I work one on one with individuals via zoom, in small groups online and in person to guide you through a full meditation practice, teach you simple techniques to get you started and offer you personalised support as you are establishing your own home practice. There can be several obstacles and challenges to starting a new meditation routine, which is why having the support of a coach or a meditation group is so important and will increase your chances of being able to sustain and support a simple meditation practice that suits your lifestyle.
Want to learn more or find out about working directly with me? You can ask me at your next remedial massage appointment, or you can contact the clinic directly by email to firstname.lastname@example.org or calling our team on 03 8204 0970.
Guest blog by Kathryn Messenger, Naturopath at Whole Naturopathy.
As a naturopath, I have studied both nutrition and herbal medicine for both treating and preventing disease. Naturopathic treatment varies depending on the how individual person experiences the disease, their health history and priorities. I love using herbal medicine as each formula of 4-6 herbs is different, depending on what each person needs.
Food has a powerful effect on health, both positively and negatively, and I believe in a diet high in fruit and vegetables, together with protein and healthy fats; but low in highly refined foods (such as sugar and white flour products) and food additives (colours, flavours, and preservatives). The Mediterranean diet follow this basic outline and has been studied for its health benefits. If you find foods that you enjoy, a healthy diet is easily sustainable.
Here are some conditions where a naturopathic treatment could work alongside myotherapy.
Vitamin D is an important nutrient for those that suffer from fibromyalgia, and studies have shown a reduction in pain with supplementation, as well as an improvement to mental health issues such as anxiety and depression.
A blood test for Vitamin D gives a reference range of 50-250 nmol/L, with the lower end of this range set in order to prevent osteoporosis (spontaneous spinal fractures). I use the Functional Medicine Ranges for blood tests which are the levels which have been found in optimal health. The optimal range for vitamin D is between 100-150nmol/L.
Supplementing is recommended if your levels are below 100nmol/L, especially is the winter. In the summer, try to expose arms or legs to the sun for around 15 minutes a day, depending on your skin type. Try to achieve maximum exposure with no burning or redness afterwards.
Stress contributes to a wide range of health issues including fibromyalia, and I love using a group of herbal medicines called ‘adaptogens’. These herbs make you like the ‘energiser bunny’, able to just keep going. In clinical trials on athletes, they could swim or run further or for longer when taking adaptogens. They help you adapt to stress, and therefore cope better with life stressors. Lifestyle changes to reduce stress are really important, and but are even more effective when combined with these herbs.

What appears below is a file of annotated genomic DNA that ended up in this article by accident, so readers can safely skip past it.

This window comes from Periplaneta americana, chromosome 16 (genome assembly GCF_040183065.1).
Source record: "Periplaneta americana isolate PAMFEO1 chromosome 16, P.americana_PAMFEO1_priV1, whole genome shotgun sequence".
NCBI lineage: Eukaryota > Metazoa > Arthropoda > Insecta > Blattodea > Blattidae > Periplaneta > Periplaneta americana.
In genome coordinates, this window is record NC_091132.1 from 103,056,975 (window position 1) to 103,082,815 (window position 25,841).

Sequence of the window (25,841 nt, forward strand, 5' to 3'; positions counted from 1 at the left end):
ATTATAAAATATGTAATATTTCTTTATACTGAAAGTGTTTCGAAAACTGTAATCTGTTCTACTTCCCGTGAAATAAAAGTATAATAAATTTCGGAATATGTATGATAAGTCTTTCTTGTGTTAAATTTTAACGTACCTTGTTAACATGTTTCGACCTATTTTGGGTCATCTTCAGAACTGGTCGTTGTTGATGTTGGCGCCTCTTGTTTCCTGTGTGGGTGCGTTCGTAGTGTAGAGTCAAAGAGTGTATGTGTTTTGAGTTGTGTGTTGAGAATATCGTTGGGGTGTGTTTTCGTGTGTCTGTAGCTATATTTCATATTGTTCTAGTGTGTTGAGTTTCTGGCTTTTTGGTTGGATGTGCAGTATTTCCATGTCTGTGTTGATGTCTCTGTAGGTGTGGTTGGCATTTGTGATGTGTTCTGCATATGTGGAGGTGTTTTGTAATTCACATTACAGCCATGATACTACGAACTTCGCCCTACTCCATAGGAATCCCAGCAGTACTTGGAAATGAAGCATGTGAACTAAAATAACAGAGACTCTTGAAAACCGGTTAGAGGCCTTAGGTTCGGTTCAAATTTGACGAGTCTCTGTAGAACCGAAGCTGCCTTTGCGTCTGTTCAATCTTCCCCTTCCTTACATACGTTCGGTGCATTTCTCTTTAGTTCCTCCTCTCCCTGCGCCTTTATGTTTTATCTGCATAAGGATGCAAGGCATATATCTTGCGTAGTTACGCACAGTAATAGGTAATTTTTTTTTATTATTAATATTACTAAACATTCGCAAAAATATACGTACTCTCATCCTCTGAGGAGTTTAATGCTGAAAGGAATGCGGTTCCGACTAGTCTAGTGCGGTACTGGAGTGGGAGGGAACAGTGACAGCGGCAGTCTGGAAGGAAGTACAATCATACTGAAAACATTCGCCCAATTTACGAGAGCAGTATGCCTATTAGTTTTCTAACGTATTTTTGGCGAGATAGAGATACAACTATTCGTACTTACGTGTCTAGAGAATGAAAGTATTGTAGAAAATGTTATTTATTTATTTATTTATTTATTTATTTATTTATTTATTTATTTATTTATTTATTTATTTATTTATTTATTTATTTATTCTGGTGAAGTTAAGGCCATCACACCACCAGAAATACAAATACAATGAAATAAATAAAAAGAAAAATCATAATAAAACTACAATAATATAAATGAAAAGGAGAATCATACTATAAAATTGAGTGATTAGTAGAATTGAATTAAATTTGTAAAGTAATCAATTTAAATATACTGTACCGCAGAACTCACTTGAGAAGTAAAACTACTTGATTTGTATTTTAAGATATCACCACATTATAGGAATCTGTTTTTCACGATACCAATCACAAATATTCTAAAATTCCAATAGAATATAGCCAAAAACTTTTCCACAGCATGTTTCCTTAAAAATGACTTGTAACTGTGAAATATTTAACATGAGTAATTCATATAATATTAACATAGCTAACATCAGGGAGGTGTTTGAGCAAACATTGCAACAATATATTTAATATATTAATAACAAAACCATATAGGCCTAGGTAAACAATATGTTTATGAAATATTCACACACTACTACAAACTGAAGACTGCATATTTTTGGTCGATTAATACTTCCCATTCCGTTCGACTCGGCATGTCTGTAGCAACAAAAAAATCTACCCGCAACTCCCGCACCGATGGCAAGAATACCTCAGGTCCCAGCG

Inflammation is a big part of any arthritis, and chronic inflammation contributes to many diseases characterised by pain.
Omega 3 fatty acids have been shown to reduce inflammation, the best source of these is oily fish such as salmon or mackerel, but they are also found in nuts and seeds. In order to meet the daily requirements of omega 3, it is the recommendation is to eat fish twice a week, otherwise a fish oil supplement may be of benefit.
Ginger is an anti-inflammatory herb and is particularly useful in those with poor circulation. This is seen if you have cold hands or feet, as ginger will increase the blood flow not only to warm you, but to bring oxygen and nutrients to the site of the arthritis.
Turmeric is another anti-inflammatory herb and has been well researched for joint pain. You could try to increase it in your diet, although a supplement may be required for adequate intake.
As well as increasing anti-inflammatory foods, it’s important to reduce pro-inflammatory foods.
Refined sugar is the main culprit here, which increases inflammation and should be avoided. Whilst fruit which contains natural sugars, it is also high in fibre and antioxidants which has a positive effect on health. Sugar is devoid of other nutrients required to sustain and repair.
In osteoarthritis, often the collagen of the joint is deteriorated. Vitamin C is important in the formation of collagen, and bone broth or a collagen powder can help to support the joint.
Protein is such an important nutrient. It is required for growth and repair of all tissues, particularly muscles. Every meal should include a source of protein: meat, fish, eggs, dairy, nuts, seeds, beans, or legumes.
So much can be done to improve your health naturally. If you’re unsure if a naturopath can help with your condition, please contact me to discuss you unique health issues.